Police victim ruled suicide case

The death of a disabled gunman shot by police in Christchurch has been ruled a suicide.

Shayne Richard Sime, 42, was shot dead by police on June 28, 2009, after opening fire from his Wadhurst Place home in Burnside about 8pm.

In findings released yesterday, Coroner Peter Ryan said a neighbour was hit by shotgun pellets but not seriously injured.

At 10.30pm Sime, confined to a wheelchair because of a spinal disease, moved onto the front deck of his house, firing at armed police and wounding one in the face.

Police then opened fire, hitting Sime five times and killing him instantly.

Judge Ryan said it was his view that Sime decided during the standoff to provoke police to shoot him.

Sime indicated to the police negotiator that there was "no going back", the coroner said.

The negotiator asked, "So there's nothing you want to live for?", to which Sime responded, "No".

Shortly after, Sime went out his front door and fired at police, "thus provoking AOS [armed offenders squad] members to return fire".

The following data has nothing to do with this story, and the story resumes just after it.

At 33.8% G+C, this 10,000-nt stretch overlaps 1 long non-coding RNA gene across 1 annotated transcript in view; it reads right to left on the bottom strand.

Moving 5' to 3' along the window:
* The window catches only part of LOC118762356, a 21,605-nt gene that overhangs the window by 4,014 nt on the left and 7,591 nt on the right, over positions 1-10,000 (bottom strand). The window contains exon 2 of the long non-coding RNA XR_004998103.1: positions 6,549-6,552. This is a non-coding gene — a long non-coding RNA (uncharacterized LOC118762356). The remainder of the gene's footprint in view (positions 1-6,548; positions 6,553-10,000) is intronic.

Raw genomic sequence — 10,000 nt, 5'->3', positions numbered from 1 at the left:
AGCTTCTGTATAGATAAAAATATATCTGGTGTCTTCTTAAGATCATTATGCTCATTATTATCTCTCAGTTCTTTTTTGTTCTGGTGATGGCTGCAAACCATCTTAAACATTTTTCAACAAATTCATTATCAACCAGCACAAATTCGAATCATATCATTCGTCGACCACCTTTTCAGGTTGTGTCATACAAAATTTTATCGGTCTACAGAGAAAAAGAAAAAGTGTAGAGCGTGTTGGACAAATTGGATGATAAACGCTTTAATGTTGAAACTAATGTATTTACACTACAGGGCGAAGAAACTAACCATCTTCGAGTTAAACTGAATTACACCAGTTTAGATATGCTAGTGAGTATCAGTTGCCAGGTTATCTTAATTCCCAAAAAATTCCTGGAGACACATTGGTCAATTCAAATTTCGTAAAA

The coroner said he did not believe Sime set out to be shot by police, but became "overwhelmed" by the events.

"Shayne realised he only had two choices – surrender and face a prison sentence or commit suicide," he said.

Sime told the negotiator that going back to prison was not an option.

"Shayne had the option of ending his life by his own hand, but for reasons known only to him he did not exercise this option," the coroner said.

Earlier in the evening, Sime sent a text message to his mother, saying: "Prob get shot".

There was no evidence indicating why Sime began his shooting spree, the coroner said.

He had been drinking with a neighbour at his home, and following a discussion about firearms, Sime fired his .308 calibre rifle at a street light.

The neighbour left and Sime began firing the rifle and a shotgun in the neighbourhood.

Police recorded that more than 100 rounds were fired during the evening.

Judge Ryan said that Sime had also suffered a head injury in 1990 after being struck with a billiard cue.

The injury culminated in a brain haemorrhage which had affected him since.

"Despite regular exercise, the prognosis for his condition was poor with the level of his disability increasing over time," the coroner said.

The coroner permitted the release of details of Sime's suicide, finding that it was in the public interest "because this death occurred at the hands of police while carrying out their duties".

The names of the four police officers who fired shots were suppressed.

An Independent Police Conduct Authority report cleared police of wrongdoing, but questioned why Sime was given a firearms licence.

The Press